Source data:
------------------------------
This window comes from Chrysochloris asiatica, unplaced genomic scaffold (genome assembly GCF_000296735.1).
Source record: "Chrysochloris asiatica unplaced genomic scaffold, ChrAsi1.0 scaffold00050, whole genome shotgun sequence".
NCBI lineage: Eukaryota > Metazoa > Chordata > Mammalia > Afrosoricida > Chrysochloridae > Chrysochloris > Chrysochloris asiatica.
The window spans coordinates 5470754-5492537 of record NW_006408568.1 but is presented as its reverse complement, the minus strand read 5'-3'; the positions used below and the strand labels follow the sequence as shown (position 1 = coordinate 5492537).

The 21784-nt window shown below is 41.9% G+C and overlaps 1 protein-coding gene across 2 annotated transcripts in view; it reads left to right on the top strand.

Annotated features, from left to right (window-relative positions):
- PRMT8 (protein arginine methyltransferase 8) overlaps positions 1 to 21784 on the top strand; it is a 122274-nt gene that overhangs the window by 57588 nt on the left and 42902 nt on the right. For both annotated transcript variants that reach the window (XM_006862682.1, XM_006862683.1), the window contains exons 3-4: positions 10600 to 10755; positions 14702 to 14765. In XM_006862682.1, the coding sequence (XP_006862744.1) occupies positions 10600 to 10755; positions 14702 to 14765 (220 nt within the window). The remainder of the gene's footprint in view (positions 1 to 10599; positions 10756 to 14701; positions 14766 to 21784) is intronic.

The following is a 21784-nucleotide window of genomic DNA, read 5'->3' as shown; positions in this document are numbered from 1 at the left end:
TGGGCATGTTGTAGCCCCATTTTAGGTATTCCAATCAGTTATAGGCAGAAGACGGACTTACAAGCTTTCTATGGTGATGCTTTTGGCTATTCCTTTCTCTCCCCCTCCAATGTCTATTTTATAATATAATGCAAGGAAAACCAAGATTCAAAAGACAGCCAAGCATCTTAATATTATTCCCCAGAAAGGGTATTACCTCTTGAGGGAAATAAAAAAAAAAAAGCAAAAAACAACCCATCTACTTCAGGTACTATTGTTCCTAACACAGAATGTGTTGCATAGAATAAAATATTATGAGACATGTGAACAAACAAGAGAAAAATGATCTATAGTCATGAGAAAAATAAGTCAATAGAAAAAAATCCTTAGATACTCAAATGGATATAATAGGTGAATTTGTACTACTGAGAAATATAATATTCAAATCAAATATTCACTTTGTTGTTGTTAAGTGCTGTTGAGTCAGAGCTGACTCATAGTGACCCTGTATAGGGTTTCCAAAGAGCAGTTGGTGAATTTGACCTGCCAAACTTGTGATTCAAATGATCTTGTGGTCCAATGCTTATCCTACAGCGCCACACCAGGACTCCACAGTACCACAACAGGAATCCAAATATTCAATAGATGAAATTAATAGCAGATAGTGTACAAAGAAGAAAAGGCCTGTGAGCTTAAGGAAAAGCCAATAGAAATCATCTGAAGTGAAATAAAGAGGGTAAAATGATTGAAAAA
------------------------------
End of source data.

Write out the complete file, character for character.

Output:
This window comes from Chrysochloris asiatica, unplaced genomic scaffold (genome assembly GCF_000296735.1).
Source record: "Chrysochloris asiatica unplaced genomic scaffold, ChrAsi1.0 scaffold00050, whole genome shotgun sequence".
NCBI lineage: Eukaryota > Metazoa > Chordata > Mammalia > Afrosoricida > Chrysochloridae > Chrysochloris > Chrysochloris asiatica.
The window spans coordinates 5470754-5492537 of record NW_006408568.1 but is presented as its reverse complement, the minus strand read 5'-3'; the positions used below and the strand labels follow the sequence as shown (position 1 = coordinate 5492537).

The 21784-nt window shown below is 41.9% G+C and overlaps 1 protein-coding gene across 2 annotated transcripts in view; it reads left to right on the top strand.

Annotated features, from left to right (window-relative positions):
- PRMT8 (protein arginine methyltransferase 8) overlaps positions 1 to 21784 on the top strand; it is a 122274-nt gene that overhangs the window by 57588 nt on the left and 42902 nt on the right. For both annotated transcript variants that reach the window (XM_006862682.1, XM_006862683.1), the window contains exons 3-4: positions 10600 to 10755; positions 14702 to 14765. In XM_006862682.1, the coding sequence (XP_006862744.1) occupies positions 10600 to 10755; positions 14702 to 14765 (220 nt within the window). The remainder of the gene's footprint in view (positions 1 to 10599; positions 10756 to 14701; positions 14766 to 21784) is intronic.

The following is a 21784-nucleotide window of genomic DNA, read 5'->3' as shown; positions in this document are numbered from 1 at the left end:
TGGGCATGTTGTAGCCCCATTTTAGGTATTCCAATCAGTTATAGGCAGAAGACGGACTTACAAGCTTTCTATGGTGATGCTTTTGGCTATTCCTTTCTCTCCCCCTCCAATGTCTATTTTATAATATAATGCAAGGAAAACCAAGATTCAAAAGACAGCCAAGCATCTTAATATTATTCCCCAGAAAGGGTATTACCTCTTGAGGGAAATAAAAAAAAAAAAGCAAAAAACAACCCATCTACTTCAGGTACTATTGTTCCTAACACAGAATGTGTTGCATAGAATAAAATATTATGAGACATGTGAACAAACAAGAGAAAAATGATCTATAGTCATGAGAAAAATAAGTCAATAGAAAAAAATCCTTAGATACTCAAATGGATATAATAGGTGAATTTGTACTACTGAGAAATATAATATTCAAATCAAATATTCACTTTGTTGTTGTTAAGTGCTGTTGAGTCAGAGCTGACTCATAGTGACCCTGTATAGGGTTTCCAAAGAGCAGTTGGTGAATTTGACCTGCCAAACTTGTGATTCAAATGATCTTGTGGTCCAATGCTTATCCTACAGCGCCACACCAGGACTCCACAGTACCACAACAGGAATCCAAATATTCAATAGATGAAATTAATAGCAGATAGTGTACAAAGAAGAAAAGGCCTGTGAGCTTAAGGAAAAGCCAATAGAAATCATCTGAAGTGAAATAAAGAGGGTAAAATGATTGAAAAA